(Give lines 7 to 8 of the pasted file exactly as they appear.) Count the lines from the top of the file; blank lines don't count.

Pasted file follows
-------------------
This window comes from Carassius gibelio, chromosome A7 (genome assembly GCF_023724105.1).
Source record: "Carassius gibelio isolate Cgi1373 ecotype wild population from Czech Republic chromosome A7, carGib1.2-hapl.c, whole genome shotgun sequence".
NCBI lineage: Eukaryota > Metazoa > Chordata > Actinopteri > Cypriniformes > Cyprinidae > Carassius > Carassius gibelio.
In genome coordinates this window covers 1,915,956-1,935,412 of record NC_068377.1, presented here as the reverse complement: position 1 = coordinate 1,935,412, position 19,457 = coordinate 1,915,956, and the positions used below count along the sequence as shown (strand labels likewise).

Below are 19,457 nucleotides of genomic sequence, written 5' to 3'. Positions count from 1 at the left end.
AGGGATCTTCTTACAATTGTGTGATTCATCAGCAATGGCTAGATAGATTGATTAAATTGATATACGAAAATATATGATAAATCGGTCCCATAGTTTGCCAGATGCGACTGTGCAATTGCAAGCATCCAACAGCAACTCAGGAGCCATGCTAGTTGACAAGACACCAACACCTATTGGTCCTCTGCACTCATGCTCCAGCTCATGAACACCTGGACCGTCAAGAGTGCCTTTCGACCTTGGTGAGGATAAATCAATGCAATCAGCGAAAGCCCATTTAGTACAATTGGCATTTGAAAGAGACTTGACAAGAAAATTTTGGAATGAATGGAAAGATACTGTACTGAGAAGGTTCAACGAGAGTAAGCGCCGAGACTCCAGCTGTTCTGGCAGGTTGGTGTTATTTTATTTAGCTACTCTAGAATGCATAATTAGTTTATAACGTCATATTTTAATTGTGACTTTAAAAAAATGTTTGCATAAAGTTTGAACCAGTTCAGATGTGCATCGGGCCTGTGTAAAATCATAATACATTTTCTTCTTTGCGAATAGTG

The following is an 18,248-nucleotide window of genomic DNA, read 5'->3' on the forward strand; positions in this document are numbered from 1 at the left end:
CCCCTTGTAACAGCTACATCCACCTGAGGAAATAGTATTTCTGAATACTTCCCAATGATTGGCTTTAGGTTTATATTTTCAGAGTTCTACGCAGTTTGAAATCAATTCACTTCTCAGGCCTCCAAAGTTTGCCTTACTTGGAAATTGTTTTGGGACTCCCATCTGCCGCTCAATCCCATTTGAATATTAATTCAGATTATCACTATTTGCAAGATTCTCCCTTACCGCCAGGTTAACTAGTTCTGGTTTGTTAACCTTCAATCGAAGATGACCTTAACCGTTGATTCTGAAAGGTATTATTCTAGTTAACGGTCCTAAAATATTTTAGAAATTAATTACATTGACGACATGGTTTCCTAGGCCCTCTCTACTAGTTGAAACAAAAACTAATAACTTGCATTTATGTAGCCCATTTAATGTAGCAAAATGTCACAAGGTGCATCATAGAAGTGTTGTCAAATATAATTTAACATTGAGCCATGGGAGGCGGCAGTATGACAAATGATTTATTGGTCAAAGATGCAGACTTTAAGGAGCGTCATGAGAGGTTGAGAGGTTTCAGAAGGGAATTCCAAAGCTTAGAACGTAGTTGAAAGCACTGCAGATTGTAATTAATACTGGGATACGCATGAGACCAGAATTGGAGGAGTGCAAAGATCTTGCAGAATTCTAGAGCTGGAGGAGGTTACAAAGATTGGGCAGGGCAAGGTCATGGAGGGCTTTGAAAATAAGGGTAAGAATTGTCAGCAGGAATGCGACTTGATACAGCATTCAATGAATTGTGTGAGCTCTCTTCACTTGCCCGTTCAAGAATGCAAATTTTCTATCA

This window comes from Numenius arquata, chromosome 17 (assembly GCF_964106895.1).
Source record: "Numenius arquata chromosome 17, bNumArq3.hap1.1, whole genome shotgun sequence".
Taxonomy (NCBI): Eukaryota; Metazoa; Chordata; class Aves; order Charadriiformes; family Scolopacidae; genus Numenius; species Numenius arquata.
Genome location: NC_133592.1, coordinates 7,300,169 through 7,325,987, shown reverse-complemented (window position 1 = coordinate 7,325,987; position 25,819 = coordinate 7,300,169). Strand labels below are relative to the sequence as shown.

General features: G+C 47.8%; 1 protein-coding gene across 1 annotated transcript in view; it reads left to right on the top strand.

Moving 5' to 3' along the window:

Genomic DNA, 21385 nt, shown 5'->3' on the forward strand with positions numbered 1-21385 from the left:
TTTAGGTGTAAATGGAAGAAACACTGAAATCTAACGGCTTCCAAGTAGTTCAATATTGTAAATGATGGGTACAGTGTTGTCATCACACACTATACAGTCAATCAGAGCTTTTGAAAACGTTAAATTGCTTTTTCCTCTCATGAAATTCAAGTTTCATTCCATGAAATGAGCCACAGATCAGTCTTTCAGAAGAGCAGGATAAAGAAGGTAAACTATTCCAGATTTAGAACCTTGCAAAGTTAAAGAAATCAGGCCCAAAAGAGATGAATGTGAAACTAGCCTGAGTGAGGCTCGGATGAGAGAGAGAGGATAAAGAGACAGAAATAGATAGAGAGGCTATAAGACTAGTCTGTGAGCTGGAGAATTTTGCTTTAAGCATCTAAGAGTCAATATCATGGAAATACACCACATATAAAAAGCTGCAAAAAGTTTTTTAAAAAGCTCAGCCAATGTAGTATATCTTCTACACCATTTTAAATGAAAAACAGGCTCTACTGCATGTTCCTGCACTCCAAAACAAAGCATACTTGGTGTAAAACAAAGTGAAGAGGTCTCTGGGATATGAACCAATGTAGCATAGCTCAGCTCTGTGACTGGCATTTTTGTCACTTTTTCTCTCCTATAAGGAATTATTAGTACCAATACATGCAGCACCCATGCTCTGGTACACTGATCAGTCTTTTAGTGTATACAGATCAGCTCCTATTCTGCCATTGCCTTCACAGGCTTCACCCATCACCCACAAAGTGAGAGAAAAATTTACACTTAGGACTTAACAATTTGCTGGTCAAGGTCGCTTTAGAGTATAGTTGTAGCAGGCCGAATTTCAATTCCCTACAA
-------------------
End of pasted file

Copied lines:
The following is an 18,248-nucleotide window of genomic DNA, read 5'->3' on the forward strand; positions in this document are numbered from 1 at the left end:
CCCCTTGTAACAGCTACATCCACCTGAGGAAATAGTATTTCTGAATACTTCCCAATGATTGGCTTTAGGTTTATATTTTCAGAGTTCTACGCAGTTTGAAATCAATTCACTTCTCAGGCCTCCAAAGTTTGCCTTACTTGGAAATTGTTTTGGGACTCCCATCTGCCGCTCAATCCCATTTGAATATTAATTCAGATTATCACTATTTGCAAGATTCTCCCTTACCGCCAGGTTAACTAGTTCTGGTTTGTTAACCTTCAATCGAAGATGACCTTAACCGTTGATTCTGAAAGGTATTATTCTAGTTAACGGTCCTAAAATATTTTAGAAATTAATTACATTGACGACATGGTTTCCTAGGCCCTCTCTACTAGTTGAAACAAAAACTAATAACTTGCATTTATGTAGCCCATTTAATGTAGCAAAATGTCACAAGGTGCATCATAGAAGTGTTGTCAAATATAATTTAACATTGAGCCATGGGAGGCGGCAGTATGACAAATGATTTATTGGTCAAAGATGCAGACTTTAAGGAGCGTCATGAGAGGTTGAGAGGTTTCAGAAGGGAATTCCAAAGCTTAGAACGTAGTTGAAAGCACTGCAGATTGTAATTAATACTGGGATACGCATGAGACCAGAATTGGAGGAGTGCAAAGATCTTGCAGAATTCTAGAGCTGGAGGAGGTTACAAAGATTGGGCAGGGCAAGGTCATGGAGGGCTTTGAAAATAAGGGTAAGAATTGTCAGCAGGAATGCGACTTGATACAGCATTCAATGAATTGTGTGAGCTCTCTTCACTTGCCCGTTCAAGAATGCAAATTTTCTATCA